Turning Workplace Challenges into Opportunities: Strategies for Managing Difficult Employees who you can't fire (including former bosses)
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Episode #127: Turning Workplace Challenges into Opportunities: Strategies for Managing Difficult Employees who you can't fire (including former bosses)
About the Episode:
Raise your hand if you're a leader or a manager and have had to manage a difficult employee.
What about a difficult employee you couldn't fire?
If this is you, you're going to want to check out this week's podcast episode.
We dive into detailed strategies for turning these workplace pain points into opportunities.
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Full Episode Transcript:
Full Transcript Here
127. Turning Workplace Challenges into Opportunities: Strategies for Managing Difficult Employees who you can't fire (including former bosses)
Welcome to the Empowered brain, the only podcast using science, psychology and coaching to help you rewire your brain and create a life you love with your host, Dr. Vanessa Calderon, a Harvard grad physician, master coach, and mother of two.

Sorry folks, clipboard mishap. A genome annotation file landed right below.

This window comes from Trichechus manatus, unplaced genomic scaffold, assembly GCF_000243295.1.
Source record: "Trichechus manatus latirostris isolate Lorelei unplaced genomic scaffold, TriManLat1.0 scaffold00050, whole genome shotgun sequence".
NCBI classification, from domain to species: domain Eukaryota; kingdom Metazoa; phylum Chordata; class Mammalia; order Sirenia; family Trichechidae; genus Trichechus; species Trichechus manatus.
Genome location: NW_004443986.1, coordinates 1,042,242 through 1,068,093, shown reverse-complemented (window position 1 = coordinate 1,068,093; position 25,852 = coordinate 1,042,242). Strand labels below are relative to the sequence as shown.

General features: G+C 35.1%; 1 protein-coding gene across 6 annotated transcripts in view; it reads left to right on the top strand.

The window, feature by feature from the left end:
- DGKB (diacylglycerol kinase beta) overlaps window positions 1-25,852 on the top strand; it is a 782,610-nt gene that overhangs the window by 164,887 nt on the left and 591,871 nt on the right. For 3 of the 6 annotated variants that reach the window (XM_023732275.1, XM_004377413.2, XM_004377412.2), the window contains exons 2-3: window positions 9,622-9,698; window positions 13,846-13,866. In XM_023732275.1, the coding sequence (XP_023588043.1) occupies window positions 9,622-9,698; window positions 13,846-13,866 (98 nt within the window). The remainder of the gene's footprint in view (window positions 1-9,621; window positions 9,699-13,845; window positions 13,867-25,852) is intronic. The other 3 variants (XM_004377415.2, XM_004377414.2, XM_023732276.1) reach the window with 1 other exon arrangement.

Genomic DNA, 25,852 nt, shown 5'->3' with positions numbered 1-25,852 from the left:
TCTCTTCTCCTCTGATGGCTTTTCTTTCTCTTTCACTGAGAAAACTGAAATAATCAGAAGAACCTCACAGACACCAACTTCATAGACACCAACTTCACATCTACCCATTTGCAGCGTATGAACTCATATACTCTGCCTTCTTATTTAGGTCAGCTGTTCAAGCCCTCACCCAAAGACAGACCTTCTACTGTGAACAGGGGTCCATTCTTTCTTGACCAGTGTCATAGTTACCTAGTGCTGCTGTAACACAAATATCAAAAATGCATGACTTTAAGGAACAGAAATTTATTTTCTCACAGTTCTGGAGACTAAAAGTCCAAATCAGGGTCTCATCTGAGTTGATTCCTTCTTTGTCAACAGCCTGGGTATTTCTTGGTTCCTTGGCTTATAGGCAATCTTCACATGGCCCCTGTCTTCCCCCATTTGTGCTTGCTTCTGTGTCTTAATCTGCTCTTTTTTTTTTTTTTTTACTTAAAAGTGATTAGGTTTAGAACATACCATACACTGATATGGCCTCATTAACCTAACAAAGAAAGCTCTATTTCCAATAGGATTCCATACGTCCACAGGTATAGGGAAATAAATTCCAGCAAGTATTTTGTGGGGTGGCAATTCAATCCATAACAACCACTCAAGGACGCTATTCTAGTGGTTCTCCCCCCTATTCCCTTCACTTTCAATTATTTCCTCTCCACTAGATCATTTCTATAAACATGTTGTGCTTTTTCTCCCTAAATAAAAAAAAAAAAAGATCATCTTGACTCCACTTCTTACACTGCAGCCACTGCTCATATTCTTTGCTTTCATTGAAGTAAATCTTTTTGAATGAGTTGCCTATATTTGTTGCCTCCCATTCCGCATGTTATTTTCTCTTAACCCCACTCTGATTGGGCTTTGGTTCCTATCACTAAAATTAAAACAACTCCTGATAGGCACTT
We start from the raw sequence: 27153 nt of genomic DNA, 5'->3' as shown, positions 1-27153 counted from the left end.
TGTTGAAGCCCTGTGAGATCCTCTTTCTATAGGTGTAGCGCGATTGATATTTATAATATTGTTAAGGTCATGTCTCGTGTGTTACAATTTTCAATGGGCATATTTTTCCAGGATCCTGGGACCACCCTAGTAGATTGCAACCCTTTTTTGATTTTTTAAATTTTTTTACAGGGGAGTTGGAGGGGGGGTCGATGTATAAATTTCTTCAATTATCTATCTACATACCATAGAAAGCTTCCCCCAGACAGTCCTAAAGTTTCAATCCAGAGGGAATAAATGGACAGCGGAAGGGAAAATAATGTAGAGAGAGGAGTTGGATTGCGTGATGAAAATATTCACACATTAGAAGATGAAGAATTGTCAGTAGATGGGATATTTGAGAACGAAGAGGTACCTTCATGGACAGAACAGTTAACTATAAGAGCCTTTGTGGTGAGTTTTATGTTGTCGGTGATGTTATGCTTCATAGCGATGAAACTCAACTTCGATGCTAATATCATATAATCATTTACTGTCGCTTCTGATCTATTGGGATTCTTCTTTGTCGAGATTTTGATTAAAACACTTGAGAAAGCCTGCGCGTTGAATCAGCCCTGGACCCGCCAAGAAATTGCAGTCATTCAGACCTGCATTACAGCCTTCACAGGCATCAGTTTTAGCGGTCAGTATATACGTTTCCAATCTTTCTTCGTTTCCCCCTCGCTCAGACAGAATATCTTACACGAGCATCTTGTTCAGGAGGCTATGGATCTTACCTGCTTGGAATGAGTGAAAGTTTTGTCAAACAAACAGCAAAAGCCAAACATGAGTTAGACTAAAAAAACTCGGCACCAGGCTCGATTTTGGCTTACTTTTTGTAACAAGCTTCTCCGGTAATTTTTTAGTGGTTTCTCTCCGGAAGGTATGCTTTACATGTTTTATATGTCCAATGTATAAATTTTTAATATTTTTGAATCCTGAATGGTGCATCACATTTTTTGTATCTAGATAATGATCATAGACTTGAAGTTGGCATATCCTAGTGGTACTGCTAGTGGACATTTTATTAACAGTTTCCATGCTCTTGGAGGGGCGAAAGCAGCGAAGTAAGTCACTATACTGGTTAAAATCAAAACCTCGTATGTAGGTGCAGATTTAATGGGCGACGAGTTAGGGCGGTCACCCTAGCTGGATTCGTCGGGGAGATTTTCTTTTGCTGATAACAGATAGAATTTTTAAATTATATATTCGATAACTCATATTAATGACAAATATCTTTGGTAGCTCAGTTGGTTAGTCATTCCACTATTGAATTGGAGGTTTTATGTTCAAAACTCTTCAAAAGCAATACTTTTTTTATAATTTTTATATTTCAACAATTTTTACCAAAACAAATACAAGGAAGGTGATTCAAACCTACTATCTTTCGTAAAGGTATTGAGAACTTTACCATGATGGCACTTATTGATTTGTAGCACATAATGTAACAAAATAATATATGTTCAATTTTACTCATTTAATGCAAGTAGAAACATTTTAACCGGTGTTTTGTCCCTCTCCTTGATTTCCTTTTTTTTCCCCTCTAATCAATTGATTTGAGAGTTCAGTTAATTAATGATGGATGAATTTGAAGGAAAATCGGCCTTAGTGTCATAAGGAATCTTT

Hello, sweet friends. Welcome back to the podcast, How We Turn Workplace Challenges into opportunities, I cannot wait to share with you some of the strategies that I have used to manage difficult employees, especially the ones you can't fire because those tend to be the biggest kind of sticking points when we're in leadership positions.
Alright, before I jump into the podcast, just one announcement for all of you, I am launching the most incredible mastermind in January of 2024. So in just two months, to kick off 2024, I'm launching an incredible mastermind, where I will take 10 individuals who have a big program a business a project, or a side gig that they want to get off the ground that they've been procrastinating on. So I'm going to take you and I'm going to help you launch that and get it off the ground and have it ready to go and be successful.